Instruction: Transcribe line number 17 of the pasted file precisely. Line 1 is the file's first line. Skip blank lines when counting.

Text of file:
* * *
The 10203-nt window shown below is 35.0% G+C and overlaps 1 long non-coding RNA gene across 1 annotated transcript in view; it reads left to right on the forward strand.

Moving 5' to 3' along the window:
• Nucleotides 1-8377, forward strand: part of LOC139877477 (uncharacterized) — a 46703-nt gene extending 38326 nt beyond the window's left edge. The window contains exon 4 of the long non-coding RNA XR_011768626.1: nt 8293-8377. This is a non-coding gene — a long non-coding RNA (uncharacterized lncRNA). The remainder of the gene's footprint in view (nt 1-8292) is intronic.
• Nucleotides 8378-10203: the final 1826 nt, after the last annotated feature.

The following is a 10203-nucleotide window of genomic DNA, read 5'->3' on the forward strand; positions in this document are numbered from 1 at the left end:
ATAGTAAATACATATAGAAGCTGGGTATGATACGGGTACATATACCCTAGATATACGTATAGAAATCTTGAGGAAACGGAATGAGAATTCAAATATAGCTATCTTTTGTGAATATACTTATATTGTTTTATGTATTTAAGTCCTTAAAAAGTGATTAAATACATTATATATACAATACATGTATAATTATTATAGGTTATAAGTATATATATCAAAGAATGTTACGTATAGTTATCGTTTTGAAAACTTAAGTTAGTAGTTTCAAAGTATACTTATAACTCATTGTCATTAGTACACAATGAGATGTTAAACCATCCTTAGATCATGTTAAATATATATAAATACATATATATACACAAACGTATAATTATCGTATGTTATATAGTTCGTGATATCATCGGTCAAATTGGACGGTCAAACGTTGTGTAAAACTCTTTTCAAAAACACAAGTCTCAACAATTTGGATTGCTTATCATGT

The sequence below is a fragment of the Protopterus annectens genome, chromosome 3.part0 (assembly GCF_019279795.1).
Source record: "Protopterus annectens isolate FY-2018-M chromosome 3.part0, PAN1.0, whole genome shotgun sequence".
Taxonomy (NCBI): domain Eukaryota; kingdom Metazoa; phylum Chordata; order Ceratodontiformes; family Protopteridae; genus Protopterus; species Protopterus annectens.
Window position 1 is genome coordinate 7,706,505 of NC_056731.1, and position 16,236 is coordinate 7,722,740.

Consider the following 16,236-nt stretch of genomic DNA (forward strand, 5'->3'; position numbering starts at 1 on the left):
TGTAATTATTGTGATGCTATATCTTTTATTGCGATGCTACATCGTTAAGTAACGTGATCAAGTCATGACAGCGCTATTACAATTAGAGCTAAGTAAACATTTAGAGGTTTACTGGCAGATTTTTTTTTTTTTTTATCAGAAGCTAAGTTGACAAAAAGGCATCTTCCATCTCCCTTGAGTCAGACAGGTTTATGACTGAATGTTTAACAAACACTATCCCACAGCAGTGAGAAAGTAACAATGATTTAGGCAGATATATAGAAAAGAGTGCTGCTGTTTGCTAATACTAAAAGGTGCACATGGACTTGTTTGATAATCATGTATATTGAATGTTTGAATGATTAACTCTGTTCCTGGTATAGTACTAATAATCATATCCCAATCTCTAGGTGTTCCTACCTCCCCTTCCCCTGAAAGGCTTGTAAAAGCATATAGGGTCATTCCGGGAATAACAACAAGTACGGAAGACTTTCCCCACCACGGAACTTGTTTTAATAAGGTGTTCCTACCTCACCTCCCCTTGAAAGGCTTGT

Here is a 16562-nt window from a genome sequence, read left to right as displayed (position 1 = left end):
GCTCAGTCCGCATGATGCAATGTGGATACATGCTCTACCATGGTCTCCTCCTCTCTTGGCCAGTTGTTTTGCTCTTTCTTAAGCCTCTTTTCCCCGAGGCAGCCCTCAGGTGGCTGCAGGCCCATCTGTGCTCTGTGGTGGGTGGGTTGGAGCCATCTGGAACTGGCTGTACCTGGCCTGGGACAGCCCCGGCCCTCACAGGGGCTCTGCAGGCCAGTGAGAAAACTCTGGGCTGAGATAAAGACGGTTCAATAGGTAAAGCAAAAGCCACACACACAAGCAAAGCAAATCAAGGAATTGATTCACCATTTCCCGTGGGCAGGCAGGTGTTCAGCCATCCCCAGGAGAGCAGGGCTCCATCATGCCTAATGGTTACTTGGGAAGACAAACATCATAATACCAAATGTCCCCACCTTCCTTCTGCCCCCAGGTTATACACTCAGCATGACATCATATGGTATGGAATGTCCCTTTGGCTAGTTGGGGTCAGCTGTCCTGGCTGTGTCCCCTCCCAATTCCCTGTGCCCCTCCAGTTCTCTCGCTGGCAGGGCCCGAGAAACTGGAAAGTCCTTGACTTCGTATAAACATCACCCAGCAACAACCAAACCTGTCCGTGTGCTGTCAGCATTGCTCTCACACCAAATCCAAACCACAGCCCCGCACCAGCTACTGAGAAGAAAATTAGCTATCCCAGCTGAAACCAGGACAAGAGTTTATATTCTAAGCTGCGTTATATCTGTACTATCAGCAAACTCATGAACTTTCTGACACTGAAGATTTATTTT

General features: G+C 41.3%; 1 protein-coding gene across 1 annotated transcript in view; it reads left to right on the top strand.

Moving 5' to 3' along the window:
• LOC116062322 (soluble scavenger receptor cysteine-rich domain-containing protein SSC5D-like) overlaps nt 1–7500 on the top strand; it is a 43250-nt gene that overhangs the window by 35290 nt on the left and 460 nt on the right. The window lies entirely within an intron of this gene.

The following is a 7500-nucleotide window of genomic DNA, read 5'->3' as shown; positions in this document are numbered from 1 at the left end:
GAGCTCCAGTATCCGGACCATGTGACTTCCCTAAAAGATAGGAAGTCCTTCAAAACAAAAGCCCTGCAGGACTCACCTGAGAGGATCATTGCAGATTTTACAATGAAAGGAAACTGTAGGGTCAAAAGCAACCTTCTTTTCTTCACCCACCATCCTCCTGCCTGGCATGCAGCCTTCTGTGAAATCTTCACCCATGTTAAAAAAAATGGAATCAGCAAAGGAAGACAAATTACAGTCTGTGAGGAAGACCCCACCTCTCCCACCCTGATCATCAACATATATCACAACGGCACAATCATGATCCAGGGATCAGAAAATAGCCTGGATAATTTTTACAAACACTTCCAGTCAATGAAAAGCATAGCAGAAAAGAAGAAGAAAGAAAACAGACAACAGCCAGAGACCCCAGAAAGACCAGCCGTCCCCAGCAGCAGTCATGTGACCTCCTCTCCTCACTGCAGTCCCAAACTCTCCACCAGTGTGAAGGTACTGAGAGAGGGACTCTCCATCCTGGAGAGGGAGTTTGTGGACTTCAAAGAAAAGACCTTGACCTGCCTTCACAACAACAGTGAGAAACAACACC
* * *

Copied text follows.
• LOC116062322 (soluble scavenger receptor cysteine-rich domain-containing protein SSC5D-like) overlaps nt 1–7500 on the top strand; it is a 43250-nt gene that overhangs the window by 35290 nt on the left and 460 nt on the right. The window lies entirely within an intron of this gene.